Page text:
Kale, which is my absolute favorite superfood, is more nutrient-dense than most any food on the planet, so I try to incorporate it into our meals however I can.  I love how hearty and flavorful kale is, but it can be a little bitter for the kids if I don’t try to work around that.  My standard pesto is made with pine nuts or pine nuts and walnuts.  Both are soft nuts that get ground very easily, but can be also be a tad bitter.  So I subbed blanched almonds to keep the pesto from getting too harsh and loved it, even though almonds don’t grind up quite as finely.  The only other change I made was to add a touch of lemon juice which brightens the whole thing up and again, cuts any bitterness.

I made kale pesto in two different ways.  The first with all kale and the second with mostly kale plus basil.  All kale pesto tastes reminiscent of broccoli which makes sense since they’re both in the cruciferous family.  It’s so totally yummy with a hearty whole wheat or spelt pasta, stirred into soups like lentil, mushroom-barley or minestrone or slathered on a quesadilla with leftover roasted veggies and cheese.  I imagine it would be great on a baked potato with veggies or in an omelet with goat cheese and mushrooms.  Then I made another version with mostly kale and some basil and it tastes much more like the version you’re used to, but more substantial and maybe with a little more bite.  So many people in my classes this month thought it was even better than an all-basil pesto.  In class we ate it poured on a grilled chicken paillard.  Sunday, I took some pasta with kale-basil pesto and chickpeas in Chinese takeout containers for a beach picnic and then used the leftovers yesterday on a grilled whole wheat pizza with ricotta, sauteed garlic spinach and fresh mozzarella.  Insane.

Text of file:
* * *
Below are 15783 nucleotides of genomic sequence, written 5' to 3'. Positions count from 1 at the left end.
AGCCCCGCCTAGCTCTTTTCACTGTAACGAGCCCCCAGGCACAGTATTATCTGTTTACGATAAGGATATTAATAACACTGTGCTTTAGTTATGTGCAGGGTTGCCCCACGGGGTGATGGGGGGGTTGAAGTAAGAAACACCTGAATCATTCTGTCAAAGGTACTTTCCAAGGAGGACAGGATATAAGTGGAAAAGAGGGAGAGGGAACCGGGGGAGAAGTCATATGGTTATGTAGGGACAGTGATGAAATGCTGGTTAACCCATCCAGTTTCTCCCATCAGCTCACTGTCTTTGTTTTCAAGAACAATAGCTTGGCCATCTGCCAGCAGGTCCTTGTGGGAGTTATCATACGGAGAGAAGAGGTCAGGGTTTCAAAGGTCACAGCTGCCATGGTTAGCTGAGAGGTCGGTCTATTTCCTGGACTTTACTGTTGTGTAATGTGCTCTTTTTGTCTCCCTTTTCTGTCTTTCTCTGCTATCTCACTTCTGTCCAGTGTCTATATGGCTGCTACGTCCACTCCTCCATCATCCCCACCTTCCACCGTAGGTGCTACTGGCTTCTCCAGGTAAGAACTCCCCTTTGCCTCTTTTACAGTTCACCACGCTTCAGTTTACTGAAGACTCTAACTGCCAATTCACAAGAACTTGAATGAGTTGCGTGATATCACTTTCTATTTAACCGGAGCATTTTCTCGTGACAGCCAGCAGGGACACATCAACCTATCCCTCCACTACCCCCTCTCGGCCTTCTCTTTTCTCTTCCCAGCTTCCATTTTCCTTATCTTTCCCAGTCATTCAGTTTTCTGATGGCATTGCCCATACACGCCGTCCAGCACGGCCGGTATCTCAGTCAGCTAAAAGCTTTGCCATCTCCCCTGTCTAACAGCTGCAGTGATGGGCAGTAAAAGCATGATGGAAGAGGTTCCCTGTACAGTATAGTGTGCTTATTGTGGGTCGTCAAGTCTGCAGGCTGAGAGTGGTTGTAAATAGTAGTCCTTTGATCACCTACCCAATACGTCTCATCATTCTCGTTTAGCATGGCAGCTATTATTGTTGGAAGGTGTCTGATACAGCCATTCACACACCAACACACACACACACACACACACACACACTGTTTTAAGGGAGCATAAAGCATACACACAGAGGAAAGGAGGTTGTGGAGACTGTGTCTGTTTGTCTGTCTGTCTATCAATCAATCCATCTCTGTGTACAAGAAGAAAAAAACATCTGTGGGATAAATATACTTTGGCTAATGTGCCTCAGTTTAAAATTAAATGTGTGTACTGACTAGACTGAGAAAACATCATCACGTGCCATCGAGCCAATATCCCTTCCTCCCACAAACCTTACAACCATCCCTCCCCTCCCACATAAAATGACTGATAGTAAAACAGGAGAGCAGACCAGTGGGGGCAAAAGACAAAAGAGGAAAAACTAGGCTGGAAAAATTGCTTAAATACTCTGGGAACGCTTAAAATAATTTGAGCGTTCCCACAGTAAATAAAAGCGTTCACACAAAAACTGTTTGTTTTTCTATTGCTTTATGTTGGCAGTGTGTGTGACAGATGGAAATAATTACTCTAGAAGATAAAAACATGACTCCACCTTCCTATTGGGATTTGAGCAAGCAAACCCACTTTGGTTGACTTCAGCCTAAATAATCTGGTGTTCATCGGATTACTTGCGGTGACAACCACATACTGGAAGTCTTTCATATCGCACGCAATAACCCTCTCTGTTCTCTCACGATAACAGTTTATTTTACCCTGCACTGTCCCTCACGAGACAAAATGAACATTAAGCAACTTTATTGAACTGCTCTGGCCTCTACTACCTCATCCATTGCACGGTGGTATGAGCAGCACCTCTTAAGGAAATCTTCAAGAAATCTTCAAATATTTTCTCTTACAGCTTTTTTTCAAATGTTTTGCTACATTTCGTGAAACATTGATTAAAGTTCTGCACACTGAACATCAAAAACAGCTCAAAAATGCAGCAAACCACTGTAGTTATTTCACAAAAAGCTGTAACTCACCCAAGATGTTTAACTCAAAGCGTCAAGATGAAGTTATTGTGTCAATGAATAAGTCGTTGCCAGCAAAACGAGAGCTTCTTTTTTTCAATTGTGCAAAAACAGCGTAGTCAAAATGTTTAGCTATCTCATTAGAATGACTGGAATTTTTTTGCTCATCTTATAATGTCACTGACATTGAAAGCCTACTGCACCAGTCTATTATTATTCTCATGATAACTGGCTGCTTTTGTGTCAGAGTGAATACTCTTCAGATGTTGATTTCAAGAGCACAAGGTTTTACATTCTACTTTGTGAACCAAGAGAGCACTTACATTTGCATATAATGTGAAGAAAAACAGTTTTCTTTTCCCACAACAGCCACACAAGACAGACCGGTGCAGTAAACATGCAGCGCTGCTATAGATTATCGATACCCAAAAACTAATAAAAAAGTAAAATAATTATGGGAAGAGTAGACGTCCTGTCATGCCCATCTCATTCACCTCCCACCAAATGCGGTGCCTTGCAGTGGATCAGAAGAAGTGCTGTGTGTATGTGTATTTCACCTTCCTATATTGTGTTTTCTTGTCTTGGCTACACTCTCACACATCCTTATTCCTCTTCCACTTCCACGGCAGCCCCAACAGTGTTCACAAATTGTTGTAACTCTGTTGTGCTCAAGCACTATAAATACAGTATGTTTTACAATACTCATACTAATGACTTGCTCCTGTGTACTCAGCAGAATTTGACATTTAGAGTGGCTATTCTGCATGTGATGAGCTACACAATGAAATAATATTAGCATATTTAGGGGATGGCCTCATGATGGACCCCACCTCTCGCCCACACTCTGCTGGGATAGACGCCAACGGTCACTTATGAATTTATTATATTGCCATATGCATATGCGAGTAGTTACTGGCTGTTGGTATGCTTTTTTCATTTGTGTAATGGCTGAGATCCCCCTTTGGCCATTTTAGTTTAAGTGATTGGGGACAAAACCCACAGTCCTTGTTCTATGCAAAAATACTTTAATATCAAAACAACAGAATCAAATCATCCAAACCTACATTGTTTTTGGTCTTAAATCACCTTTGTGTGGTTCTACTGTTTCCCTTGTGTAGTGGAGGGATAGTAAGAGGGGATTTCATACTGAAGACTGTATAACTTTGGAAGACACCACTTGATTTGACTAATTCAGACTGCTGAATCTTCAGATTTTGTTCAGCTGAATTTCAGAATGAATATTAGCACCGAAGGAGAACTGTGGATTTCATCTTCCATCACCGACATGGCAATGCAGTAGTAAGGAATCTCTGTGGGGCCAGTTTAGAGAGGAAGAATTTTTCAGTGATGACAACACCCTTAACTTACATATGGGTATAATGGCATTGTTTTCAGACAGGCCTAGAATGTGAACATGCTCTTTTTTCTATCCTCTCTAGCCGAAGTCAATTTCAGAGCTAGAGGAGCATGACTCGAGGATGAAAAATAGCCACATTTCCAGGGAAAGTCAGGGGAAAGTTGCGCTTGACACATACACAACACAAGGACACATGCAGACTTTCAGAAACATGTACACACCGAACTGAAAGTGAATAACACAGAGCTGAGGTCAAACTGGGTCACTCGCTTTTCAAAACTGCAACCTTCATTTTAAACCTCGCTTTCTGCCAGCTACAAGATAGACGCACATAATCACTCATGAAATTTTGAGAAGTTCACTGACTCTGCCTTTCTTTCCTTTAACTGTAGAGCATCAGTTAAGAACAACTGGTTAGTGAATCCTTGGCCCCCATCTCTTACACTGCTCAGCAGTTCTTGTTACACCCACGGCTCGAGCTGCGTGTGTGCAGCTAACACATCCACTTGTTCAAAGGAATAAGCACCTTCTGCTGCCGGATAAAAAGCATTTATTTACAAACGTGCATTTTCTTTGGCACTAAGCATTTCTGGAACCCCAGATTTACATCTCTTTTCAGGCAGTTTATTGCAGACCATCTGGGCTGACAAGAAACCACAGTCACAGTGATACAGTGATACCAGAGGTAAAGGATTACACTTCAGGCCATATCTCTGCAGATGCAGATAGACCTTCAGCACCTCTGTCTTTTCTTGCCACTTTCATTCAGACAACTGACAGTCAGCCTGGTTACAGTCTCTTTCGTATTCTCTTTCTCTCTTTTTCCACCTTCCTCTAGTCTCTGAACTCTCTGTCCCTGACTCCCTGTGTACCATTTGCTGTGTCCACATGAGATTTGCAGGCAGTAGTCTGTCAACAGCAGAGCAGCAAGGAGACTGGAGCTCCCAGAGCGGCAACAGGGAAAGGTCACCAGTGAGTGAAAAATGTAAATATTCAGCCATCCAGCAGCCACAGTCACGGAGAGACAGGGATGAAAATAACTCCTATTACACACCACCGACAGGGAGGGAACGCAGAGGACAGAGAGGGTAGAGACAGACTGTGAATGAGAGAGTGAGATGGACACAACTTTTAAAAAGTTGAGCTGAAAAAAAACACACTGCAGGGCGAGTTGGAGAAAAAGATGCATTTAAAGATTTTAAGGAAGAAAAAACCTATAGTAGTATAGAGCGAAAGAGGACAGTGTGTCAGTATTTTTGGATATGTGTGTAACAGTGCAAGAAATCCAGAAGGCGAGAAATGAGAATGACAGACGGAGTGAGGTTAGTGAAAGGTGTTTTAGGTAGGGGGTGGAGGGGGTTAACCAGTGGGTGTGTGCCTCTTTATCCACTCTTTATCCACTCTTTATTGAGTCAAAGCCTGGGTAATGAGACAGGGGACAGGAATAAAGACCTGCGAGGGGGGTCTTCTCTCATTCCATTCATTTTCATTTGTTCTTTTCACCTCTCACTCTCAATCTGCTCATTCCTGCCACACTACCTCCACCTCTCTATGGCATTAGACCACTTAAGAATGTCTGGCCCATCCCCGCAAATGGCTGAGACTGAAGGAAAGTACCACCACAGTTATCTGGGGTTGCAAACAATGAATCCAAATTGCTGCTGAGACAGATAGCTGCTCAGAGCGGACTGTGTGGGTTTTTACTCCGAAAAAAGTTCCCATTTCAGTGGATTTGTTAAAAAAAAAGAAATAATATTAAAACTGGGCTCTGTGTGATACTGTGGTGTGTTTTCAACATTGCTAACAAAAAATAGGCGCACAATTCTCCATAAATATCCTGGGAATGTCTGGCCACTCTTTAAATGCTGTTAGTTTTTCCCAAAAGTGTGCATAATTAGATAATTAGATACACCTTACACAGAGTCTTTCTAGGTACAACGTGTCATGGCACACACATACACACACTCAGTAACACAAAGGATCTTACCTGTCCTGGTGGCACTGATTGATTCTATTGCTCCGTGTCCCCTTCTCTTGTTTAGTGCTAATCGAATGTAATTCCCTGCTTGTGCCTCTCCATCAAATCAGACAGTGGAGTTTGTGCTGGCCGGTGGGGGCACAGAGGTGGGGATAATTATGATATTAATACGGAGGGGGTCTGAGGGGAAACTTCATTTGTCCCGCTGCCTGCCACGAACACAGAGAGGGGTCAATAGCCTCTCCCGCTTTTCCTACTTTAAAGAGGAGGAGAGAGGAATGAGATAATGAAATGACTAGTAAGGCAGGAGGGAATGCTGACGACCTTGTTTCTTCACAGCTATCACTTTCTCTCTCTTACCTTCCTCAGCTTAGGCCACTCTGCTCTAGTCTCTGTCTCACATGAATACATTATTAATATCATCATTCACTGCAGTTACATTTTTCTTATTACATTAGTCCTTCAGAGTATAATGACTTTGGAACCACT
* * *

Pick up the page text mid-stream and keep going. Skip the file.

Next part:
Feel free to use whatever kale you can find, but the curly green variety tends to get processed more finely in the food processor if that matters.  Although in these photos I did use the Dinosaur (Tuscan) variety because I typically have that on hand for salad and juicing.  However you try it, and I hope you do, pesto is a busy cook’s good friend anytime of year.  Tell me your favorite ways to enjoy it!

Kale Pesto
Author: 
Serves: makes just under 2 cups
 
Ingredients
  • ½ cup blanched almonds, walnuts, pine nuts or a combination (use sunflower seeds for a nut-free pesto)